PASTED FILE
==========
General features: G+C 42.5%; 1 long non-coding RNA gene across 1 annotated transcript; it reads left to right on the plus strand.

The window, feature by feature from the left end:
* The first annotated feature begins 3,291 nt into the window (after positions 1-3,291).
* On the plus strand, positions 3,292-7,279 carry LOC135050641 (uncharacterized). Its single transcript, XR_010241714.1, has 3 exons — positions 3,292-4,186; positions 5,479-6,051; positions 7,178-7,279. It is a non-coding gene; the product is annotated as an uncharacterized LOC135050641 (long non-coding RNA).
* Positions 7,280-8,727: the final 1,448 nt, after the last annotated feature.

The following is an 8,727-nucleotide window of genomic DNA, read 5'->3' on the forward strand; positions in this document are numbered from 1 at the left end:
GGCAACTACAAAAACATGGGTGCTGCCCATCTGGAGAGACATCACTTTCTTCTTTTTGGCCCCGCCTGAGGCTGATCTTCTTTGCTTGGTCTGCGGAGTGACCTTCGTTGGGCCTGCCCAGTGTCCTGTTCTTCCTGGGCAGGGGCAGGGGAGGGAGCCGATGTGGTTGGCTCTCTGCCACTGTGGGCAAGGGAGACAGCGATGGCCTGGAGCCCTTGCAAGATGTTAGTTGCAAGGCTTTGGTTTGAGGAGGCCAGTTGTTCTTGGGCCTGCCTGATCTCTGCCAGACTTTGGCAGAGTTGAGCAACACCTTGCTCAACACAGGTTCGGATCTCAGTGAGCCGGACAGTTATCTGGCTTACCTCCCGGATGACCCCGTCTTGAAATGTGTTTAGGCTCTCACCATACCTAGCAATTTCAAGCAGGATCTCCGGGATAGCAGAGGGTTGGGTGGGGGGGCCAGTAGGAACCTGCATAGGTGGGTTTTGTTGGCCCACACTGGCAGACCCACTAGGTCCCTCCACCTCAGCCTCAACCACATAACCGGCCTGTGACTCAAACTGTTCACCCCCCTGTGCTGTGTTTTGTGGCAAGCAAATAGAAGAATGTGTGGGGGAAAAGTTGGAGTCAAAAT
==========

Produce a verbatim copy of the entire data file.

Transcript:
General features: G+C 42.5%; 1 long non-coding RNA gene across 1 annotated transcript; it reads left to right on the plus strand.

The window, feature by feature from the left end:
* The first annotated feature begins 3,291 nt into the window (after positions 1-3,291).
* On the plus strand, positions 3,292-7,279 carry LOC135050641 (uncharacterized). Its single transcript, XR_010241714.1, has 3 exons — positions 3,292-4,186; positions 5,479-6,051; positions 7,178-7,279. It is a non-coding gene; the product is annotated as an uncharacterized LOC135050641 (long non-coding RNA).
* Positions 7,280-8,727: the final 1,448 nt, after the last annotated feature.

The following is an 8,727-nucleotide window of genomic DNA, read 5'->3' on the forward strand; positions in this document are numbered from 1 at the left end:
GGCAACTACAAAAACATGGGTGCTGCCCATCTGGAGAGACATCACTTTCTTCTTTTTGGCCCCGCCTGAGGCTGATCTTCTTTGCTTGGTCTGCGGAGTGACCTTCGTTGGGCCTGCCCAGTGTCCTGTTCTTCCTGGGCAGGGGCAGGGGAGGGAGCCGATGTGGTTGGCTCTCTGCCACTGTGGGCAAGGGAGACAGCGATGGCCTGGAGCCCTTGCAAGATGTTAGTTGCAAGGCTTTGGTTTGAGGAGGCCAGTTGTTCTTGGGCCTGCCTGATCTCTGCCAGACTTTGGCAGAGTTGAGCAACACCTTGCTCAACACAGGTTCGGATCTCAGTGAGCCGGACAGTTATCTGGCTTACCTCCCGGATGACCCCGTCTTGAAATGTGTTTAGGCTCTCACCATACCTAGCAATTTCAAGCAGGATCTCCGGGATAGCAGAGGGTTGGGTGGGGGGGCCAGTAGGAACCTGCATAGGTGGGTTTTGTTGGCCCACACTGGCAGACCCACTAGGTCCCTCCACCTCAGCCTCAACCACATAACCGGCCTGTGACTCAAACTGTTCACCCCCCTGTGCTGTGTTTTGTGGCAAGCAAATAGAAGAATGTGTGGGGGAAAAGTTGGAGTCAAAAT